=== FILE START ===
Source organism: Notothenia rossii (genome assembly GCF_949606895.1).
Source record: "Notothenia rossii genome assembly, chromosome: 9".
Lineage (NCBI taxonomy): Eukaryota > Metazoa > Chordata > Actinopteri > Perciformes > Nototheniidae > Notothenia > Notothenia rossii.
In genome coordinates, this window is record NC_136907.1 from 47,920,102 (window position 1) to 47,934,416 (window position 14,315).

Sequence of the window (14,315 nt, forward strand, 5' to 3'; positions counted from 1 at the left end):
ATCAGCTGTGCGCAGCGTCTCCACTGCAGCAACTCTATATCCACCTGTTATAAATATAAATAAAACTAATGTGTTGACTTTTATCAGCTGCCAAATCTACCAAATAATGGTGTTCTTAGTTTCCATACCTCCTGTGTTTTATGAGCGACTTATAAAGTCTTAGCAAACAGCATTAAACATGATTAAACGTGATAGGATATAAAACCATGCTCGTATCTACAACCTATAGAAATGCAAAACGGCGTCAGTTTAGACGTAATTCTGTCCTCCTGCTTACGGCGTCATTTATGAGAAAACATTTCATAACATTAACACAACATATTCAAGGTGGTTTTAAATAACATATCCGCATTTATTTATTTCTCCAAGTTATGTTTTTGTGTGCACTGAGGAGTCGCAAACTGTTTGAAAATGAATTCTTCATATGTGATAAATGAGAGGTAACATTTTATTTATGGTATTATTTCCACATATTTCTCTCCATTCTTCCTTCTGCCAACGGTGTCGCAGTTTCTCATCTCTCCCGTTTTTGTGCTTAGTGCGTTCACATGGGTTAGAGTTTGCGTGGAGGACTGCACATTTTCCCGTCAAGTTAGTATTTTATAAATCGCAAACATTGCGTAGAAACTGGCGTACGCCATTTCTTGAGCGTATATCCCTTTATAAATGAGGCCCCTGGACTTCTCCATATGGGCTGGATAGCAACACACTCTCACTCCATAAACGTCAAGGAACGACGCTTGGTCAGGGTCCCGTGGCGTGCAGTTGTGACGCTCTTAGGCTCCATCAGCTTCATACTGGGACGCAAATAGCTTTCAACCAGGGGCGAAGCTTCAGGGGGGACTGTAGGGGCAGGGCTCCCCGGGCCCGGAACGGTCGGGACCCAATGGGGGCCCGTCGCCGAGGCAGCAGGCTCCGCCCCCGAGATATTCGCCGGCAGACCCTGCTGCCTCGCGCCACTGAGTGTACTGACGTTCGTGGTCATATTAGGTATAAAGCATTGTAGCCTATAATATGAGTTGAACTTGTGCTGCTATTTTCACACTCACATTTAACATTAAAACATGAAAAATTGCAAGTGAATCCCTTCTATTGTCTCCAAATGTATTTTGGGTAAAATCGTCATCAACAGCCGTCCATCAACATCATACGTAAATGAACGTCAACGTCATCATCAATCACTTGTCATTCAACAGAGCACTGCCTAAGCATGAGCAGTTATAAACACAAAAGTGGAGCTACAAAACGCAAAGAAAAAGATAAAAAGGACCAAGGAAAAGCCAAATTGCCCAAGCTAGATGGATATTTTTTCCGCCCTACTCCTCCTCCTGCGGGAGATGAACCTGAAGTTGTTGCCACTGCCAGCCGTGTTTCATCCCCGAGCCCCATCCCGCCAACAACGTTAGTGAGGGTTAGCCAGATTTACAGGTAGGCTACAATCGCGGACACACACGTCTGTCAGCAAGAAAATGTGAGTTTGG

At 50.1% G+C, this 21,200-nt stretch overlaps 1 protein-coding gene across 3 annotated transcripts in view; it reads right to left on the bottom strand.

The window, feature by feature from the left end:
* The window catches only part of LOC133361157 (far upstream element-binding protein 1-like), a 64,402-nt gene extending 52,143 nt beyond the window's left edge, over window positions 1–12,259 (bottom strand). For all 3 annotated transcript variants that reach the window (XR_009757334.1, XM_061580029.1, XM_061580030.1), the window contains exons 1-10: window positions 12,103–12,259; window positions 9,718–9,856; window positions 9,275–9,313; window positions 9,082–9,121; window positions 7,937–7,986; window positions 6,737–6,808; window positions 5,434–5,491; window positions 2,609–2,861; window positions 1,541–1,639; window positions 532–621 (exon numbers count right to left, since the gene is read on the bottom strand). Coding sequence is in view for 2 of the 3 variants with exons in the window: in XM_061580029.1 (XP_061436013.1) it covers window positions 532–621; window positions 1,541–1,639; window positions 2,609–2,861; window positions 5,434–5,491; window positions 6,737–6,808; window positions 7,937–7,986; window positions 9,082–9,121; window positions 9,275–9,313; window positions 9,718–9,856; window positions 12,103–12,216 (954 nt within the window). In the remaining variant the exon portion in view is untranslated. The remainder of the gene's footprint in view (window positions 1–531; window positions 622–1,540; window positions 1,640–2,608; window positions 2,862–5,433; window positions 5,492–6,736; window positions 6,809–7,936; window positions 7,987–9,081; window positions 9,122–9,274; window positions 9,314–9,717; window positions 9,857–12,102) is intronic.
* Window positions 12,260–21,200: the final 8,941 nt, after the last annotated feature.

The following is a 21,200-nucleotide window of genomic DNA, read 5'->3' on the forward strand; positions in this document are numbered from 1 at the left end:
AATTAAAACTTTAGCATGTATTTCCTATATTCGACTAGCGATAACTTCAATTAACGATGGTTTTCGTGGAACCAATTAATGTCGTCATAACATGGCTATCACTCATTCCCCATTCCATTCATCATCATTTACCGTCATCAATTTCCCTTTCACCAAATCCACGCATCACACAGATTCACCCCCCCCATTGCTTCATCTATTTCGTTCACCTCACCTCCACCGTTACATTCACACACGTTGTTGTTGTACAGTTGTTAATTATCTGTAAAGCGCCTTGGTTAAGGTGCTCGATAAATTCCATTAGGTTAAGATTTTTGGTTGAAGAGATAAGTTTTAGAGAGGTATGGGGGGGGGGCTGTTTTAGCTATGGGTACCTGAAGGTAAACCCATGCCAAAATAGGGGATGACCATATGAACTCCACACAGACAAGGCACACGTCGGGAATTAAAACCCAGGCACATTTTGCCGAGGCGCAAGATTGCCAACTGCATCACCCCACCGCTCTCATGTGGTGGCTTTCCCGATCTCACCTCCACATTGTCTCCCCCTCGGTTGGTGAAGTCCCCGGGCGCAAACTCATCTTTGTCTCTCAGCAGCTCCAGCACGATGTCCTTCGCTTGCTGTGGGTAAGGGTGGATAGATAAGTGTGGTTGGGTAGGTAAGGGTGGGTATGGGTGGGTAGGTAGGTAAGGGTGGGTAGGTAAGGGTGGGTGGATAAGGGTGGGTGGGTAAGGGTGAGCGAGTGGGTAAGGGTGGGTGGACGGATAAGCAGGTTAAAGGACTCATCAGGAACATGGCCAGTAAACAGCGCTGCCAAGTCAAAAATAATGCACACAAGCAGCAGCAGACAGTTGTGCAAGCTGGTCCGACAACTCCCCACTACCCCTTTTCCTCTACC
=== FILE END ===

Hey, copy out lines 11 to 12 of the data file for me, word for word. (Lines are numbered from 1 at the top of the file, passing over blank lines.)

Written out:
The following is a 21,200-nucleotide window of genomic DNA, read 5'->3' on the forward strand; positions in this document are numbered from 1 at the left end:
AATTAAAACTTTAGCATGTATTTCCTATATTCGACTAGCGATAACTTCAATTAACGATGGTTTTCGTGGAACCAATTAATGTCGTCATAACATGGCTATCACTCATTCCCCATTCCATTCATCATCATTTACCGTCATCAATTTCCCTTTCACCAAATCCACGCATCACACAGATTCACCCCCCCCATTGCTTCATCTATTTCGTTCACCTCACCTCCACCGTTACATTCACACACGTTGTTGTTGTACAGTTGTTAATTATCTGTAAAGCGCCTTGGTTAAGGTGCTCGATAAATTCCATTAGGTTAAGATTTTTGGTTGAAGAGATAAGTTTTAGAGAGGTATGGGGGGGGGGCTGTTTTAGCTATGGGTACCTGAAGGTAAACCCATGCCAAAATAGGGGATGACCATATGAACTCCACACAGACAAGGCACACGTCGGGAATTAAAACCCAGGCACATTTTGCCGAGGCGCAAGATTGCCAACTGCATCACCCCACCGCTCTCATGTGGTGGCTTTCCCGATCTCACCTCCACATTGTCTCCCCCTCGGTTGGTGAAGTCCCCGGGCGCAAACTCATCTTTGTCTCTCAGCAGCTCCAGCACGATGTCCTTCGCTTGCTGTGGGTAAGGGTGGATAGATAAGTGTGGTTGGGTAGGTAAGGGTGGGTATGGGTGGGTAGGTAGGTAAGGGTGGGTAGGTAAGGGTGGGTGGATAAGGGTGGGTGGGTAAGGGTGAGCGAGTGGGTAAGGGTGGGTGGACGGATAAGCAGGTTAAAGGACTCATCAGGAACATGGCCAGTAAACAGCGCTGCCAAGTCAAAAATAATGCACACAAGCAGCAGCAGACAGTTGTGCAAGCTGGTCCGACAACTCCCCACTACCCCTTTTCCTCTACC